The Soumar is an Iranian ground-launched cruise missile that was officially revealed to the public on March 8, 2015. It is believed to be a continuation of the Meshkat missile that was announced by Iran in September 2012. However, the origin of the Soumar appears to be from the nuclear capable Russian Kh-55. In 2005, Ukraine acknowledged that 12 Kh-55’s (without nuclear warheads) were illegally sold to Iran in 2001 through a black market counterfeit operation.

Soumar at a Glance

Originated from: Iran
Possessed by: Iran
Class: Cruise missile
Basing: Ground-launched
Length: 7.24 m
Diameter: 0.514 m
Warhead: Conventional, possibly nuclear capable
Propulsion: Two-stage solid propellant
Range: 2,000-3,000 km
Status: Presumed Operational
In service: 2012-present


Soumar Development

Most analysts contend that the Soumar is a copy of the Russian Kh-55. One major difference in the two, however, is that the Soumar is equipped with a solid rocket booster and is thus a ground launched missile, rather than the air launched Kh-55.1 One significant point of contention is the Soumar’s range. Initially, Iran claimed that its new cruise missile had a range of 3,000 km. However, to reach that distance, the Soumar would need conformal fuel tanks, which it did not have when it was unveiled in March 2015. It is estimated that this flaw would drop the range to 2,500 km (the alleged range of the Kh-55). 2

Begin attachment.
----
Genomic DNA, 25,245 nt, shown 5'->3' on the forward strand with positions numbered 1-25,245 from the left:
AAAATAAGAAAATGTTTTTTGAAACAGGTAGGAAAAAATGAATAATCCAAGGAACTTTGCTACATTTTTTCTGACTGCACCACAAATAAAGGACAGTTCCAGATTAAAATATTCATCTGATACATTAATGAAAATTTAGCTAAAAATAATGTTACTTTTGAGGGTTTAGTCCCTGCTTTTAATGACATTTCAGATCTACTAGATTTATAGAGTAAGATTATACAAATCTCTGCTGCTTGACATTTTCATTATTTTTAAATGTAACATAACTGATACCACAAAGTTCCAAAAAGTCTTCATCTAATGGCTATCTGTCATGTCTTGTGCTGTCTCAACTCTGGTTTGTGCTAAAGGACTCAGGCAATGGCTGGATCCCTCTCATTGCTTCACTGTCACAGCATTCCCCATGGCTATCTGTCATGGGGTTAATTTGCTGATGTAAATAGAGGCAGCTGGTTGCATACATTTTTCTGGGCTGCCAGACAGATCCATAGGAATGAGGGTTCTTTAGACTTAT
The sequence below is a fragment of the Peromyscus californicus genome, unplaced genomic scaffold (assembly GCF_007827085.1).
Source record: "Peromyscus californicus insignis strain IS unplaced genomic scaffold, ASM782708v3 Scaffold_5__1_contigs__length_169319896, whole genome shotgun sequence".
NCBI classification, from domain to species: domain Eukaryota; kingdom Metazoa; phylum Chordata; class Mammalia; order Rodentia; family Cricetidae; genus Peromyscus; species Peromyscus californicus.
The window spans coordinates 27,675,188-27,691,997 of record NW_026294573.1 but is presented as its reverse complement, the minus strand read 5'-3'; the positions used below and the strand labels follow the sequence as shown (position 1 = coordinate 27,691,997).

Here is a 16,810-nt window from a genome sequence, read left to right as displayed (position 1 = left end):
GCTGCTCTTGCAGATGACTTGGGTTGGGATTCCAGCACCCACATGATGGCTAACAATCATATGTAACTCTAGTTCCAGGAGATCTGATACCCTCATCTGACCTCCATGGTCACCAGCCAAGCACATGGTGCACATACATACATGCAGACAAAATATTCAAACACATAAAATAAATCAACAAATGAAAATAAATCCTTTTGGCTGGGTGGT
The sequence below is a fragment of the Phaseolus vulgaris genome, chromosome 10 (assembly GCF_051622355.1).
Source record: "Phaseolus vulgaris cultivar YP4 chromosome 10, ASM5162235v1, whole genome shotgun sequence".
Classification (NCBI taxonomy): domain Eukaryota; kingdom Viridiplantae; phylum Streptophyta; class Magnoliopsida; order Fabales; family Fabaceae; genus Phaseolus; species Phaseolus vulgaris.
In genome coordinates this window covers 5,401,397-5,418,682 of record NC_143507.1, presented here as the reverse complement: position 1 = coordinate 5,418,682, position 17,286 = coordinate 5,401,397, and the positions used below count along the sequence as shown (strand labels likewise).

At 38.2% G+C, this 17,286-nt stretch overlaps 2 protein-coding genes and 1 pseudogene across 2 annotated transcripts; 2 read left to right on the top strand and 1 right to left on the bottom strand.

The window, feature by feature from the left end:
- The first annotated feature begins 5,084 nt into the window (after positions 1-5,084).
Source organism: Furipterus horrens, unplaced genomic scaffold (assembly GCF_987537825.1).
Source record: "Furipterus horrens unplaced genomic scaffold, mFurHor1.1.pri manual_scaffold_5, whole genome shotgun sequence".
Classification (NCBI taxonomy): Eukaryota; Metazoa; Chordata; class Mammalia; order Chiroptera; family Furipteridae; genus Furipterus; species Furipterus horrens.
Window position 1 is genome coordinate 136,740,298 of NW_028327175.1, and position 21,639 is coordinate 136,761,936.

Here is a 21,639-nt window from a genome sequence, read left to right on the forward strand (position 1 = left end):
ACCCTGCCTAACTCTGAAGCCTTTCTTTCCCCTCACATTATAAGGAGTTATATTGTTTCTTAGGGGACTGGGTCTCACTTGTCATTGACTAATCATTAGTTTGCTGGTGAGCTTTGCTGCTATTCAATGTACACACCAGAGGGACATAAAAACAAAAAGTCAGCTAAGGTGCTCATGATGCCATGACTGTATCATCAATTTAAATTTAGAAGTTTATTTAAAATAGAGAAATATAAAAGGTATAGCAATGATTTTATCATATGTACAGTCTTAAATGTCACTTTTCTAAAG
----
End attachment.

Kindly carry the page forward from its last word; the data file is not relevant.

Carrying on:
However, there is still skepticism over this updated range. The Russian missile uses a turbofan engine that analysts believe Iran is not capable of producing themselves for the Soumar. Rather, Iran has claimed to be developing a turbojet engine called the Tolou-4, similar to the French Microturbo TRI 60-2 engine. Technically a high enough thrust on a turbojet engine, accompanied with more fuel, smaller warheads, and a more aerodynamic surface (all of which the Soumar does not have), would allow it to equal the strength of a turbofan. As such, it may be reasonable to assess that the Soumar’s range is less than 2,500 km.3